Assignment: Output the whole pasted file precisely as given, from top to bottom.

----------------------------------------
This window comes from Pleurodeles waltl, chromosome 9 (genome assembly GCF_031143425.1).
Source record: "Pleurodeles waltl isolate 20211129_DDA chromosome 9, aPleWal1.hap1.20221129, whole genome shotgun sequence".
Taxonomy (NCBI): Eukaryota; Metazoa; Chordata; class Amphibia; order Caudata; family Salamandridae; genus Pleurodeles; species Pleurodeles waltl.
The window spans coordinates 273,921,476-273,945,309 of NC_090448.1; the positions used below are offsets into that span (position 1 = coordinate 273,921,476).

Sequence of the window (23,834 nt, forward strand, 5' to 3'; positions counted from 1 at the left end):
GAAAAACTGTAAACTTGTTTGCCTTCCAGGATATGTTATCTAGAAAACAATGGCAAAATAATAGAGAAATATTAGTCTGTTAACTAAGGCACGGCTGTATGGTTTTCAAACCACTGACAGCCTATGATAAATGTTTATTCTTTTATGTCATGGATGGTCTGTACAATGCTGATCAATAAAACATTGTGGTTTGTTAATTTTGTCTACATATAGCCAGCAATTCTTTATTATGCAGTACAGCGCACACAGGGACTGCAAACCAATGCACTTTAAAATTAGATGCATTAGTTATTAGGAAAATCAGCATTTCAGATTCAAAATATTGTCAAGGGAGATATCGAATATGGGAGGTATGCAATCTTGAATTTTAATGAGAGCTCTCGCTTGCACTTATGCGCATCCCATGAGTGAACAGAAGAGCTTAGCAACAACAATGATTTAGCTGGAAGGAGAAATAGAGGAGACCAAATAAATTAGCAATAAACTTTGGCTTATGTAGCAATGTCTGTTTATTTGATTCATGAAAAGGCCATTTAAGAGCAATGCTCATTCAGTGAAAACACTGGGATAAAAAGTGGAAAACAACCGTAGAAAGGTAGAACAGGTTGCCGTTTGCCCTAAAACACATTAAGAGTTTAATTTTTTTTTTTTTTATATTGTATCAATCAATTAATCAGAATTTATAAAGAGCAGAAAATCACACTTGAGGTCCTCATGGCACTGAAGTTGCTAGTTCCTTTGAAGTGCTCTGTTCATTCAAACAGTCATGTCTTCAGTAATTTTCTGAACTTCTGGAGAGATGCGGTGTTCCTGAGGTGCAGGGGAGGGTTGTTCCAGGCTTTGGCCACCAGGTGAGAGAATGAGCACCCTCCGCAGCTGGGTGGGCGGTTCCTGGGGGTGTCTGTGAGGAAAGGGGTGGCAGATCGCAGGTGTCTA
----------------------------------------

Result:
This window comes from Pleurodeles waltl, chromosome 9 (genome assembly GCF_031143425.1).
Source record: "Pleurodeles waltl isolate 20211129_DDA chromosome 9, aPleWal1.hap1.20221129, whole genome shotgun sequence".
Taxonomy (NCBI): Eukaryota; Metazoa; Chordata; class Amphibia; order Caudata; family Salamandridae; genus Pleurodeles; species Pleurodeles waltl.
The window spans coordinates 273,921,476-273,945,309 of NC_090448.1; the positions used below are offsets into that span (position 1 = coordinate 273,921,476).

Sequence of the window (23,834 nt, forward strand, 5' to 3'; positions counted from 1 at the left end):
GAAAAACTGTAAACTTGTTTGCCTTCCAGGATATGTTATCTAGAAAACAATGGCAAAATAATAGAGAAATATTAGTCTGTTAACTAAGGCACGGCTGTATGGTTTTCAAACCACTGACAGCCTATGATAAATGTTTATTCTTTTATGTCATGGATGGTCTGTACAATGCTGATCAATAAAACATTGTGGTTTGTTAATTTTGTCTACATATAGCCAGCAATTCTTTATTATGCAGTACAGCGCACACAGGGACTGCAAACCAATGCACTTTAAAATTAGATGCATTAGTTATTAGGAAAATCAGCATTTCAGATTCAAAATATTGTCAAGGGAGATATCGAATATGGGAGGTATGCAATCTTGAATTTTAATGAGAGCTCTCGCTTGCACTTATGCGCATCCCATGAGTGAACAGAAGAGCTTAGCAACAACAATGATTTAGCTGGAAGGAGAAATAGAGGAGACCAAATAAATTAGCAATAAACTTTGGCTTATGTAGCAATGTCTGTTTATTTGATTCATGAAAAGGCCATTTAAGAGCAATGCTCATTCAGTGAAAACACTGGGATAAAAAGTGGAAAACAACCGTAGAAAGGTAGAACAGGTTGCCGTTTGCCCTAAAACACATTAAGAGTTTAATTTTTTTTTTTTTTATATTGTATCAATCAATTAATCAGAATTTATAAAGAGCAGAAAATCACACTTGAGGTCCTCATGGCACTGAAGTTGCTAGTTCCTTTGAAGTGCTCTGTTCATTCAAACAGTCATGTCTTCAGTAATTTTCTGAACTTCTGGAGAGATGCGGTGTTCCTGAGGTGCAGGGGAGGGTTGTTCCAGGCTTTGGCCACCAGGTGAGAGAATGAGCACCCTCCGCAGCTGGGTGGGCGGTTCCTGGGGGTGTCTGTGAGGAAAGGGGTGGCAGATCGCAGGTGTCTA